Super-happy with this interview dramaturg Marissa Skudlarek did with me about “Three Little Dumplings Go Bananas.” She asked great questions and made me sound really smart. In the Dumplings interview we talk about sequels, television, the dumpling play that came to be, and the dumpling play that almost was. Check out this exchange:
Marissa: Your nascent media empire is called Better Than Television, and you tweet as @WayBetterThanTV. Television is also a leitmotif in the “Dumplings” plays – Daddy is always watching TV, the characters talk about the life lessons inherent in such classic sitcoms as Full House, and “Bananas” features a magical TV Guide. Clearly, you have a very complicated relationship with the boob tube. How has television influenced your writing and your worldview – for better or for worse?
Megan: Television is the dominant mode of fantasy in our lives, the externalized imagination that glows in our homes. We all live in the constant presence of a machine that feeds us dreams; I don’t know how any writer can not be obsessed with it! Statistically, the average American has their TV playing for between 4 and 5 hours a day. That’s a lot. TV may be shrinking in importance, though, as more interactive narrative mediums emerge — I write game stories by day, and that industry is exploding — so, as a culture we are on the cusp of something “better than television.” We are starving for that evolution, for a new leap forward in how we experience our daily stories.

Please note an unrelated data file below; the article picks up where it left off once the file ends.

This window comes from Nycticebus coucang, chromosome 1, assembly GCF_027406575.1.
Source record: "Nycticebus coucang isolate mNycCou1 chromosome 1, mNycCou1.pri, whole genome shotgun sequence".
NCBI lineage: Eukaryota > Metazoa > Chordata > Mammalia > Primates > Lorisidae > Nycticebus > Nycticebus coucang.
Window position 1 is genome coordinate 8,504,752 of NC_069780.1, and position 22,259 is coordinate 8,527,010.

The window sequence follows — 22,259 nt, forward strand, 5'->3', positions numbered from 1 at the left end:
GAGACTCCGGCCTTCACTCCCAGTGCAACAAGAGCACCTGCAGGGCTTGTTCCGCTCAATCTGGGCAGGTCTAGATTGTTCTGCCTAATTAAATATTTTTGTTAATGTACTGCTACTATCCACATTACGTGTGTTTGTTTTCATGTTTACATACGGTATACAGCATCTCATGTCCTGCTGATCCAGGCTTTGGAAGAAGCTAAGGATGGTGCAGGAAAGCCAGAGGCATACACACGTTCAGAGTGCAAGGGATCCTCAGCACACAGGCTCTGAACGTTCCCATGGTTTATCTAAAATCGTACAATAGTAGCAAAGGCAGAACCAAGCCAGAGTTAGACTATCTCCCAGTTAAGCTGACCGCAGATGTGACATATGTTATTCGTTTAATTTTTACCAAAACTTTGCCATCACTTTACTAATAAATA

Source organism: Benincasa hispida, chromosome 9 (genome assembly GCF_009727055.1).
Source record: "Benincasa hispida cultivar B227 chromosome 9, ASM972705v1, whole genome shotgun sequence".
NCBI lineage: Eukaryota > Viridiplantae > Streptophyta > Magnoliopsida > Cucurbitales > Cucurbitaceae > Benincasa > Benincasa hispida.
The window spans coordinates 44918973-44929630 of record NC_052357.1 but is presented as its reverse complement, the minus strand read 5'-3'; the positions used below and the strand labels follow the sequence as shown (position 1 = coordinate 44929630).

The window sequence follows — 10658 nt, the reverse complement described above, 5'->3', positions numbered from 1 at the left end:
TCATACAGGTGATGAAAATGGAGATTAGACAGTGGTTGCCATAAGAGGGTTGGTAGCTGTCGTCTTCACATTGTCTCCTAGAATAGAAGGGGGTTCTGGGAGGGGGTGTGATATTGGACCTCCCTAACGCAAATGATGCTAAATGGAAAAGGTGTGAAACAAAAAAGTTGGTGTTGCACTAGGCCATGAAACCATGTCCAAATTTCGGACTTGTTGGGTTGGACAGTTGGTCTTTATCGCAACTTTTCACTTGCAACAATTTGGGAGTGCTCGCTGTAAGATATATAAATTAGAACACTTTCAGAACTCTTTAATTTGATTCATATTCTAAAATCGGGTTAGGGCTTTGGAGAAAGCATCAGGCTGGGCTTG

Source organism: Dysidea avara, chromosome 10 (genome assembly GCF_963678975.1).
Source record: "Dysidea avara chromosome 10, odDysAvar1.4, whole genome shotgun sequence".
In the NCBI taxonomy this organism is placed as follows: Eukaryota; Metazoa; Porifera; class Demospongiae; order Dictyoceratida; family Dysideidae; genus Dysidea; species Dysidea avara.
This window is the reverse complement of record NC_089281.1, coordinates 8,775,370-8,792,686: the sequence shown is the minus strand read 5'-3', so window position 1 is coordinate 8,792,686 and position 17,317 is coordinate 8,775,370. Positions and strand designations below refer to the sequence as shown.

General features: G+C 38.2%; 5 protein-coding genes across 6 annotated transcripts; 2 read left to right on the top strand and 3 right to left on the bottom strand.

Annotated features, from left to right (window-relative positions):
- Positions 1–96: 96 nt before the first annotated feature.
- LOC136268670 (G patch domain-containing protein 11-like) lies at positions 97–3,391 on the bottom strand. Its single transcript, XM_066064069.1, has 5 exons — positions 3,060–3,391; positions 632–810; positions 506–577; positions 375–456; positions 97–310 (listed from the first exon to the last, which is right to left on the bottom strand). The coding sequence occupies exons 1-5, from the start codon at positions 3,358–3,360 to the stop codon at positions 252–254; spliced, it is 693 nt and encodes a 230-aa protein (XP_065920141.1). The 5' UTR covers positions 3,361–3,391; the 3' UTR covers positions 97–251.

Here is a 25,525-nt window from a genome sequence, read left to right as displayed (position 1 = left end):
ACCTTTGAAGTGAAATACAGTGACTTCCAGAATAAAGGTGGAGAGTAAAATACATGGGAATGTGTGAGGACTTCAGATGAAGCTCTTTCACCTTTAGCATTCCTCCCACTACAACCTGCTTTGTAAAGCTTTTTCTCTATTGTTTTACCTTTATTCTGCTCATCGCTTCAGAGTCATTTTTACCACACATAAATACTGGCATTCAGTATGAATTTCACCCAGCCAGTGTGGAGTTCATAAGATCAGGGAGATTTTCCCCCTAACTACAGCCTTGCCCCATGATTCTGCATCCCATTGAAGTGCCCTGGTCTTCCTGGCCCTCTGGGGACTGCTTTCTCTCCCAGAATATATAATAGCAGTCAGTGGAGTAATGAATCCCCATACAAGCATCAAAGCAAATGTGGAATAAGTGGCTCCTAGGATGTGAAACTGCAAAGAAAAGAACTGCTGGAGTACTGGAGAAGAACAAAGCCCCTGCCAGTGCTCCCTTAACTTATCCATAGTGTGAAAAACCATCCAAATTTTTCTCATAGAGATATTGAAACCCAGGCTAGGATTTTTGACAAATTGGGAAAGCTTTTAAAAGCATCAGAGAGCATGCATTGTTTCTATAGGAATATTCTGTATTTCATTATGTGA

If TV is on the way out, then I am really part of the Television Generation: the generation that’s watched more TV for more hours every day, for more of our lives, than any other group of people ever have, or ever will have, watched. That’s our place in human history, and if I didn’t grapple with it in my work somehow, I’d feel dishonest.
Pretty legit, huh? Check out the full interview.
(Pro-tip: Marissa does her erudite-yet-kicky blogger thang over at Marissabidilla.)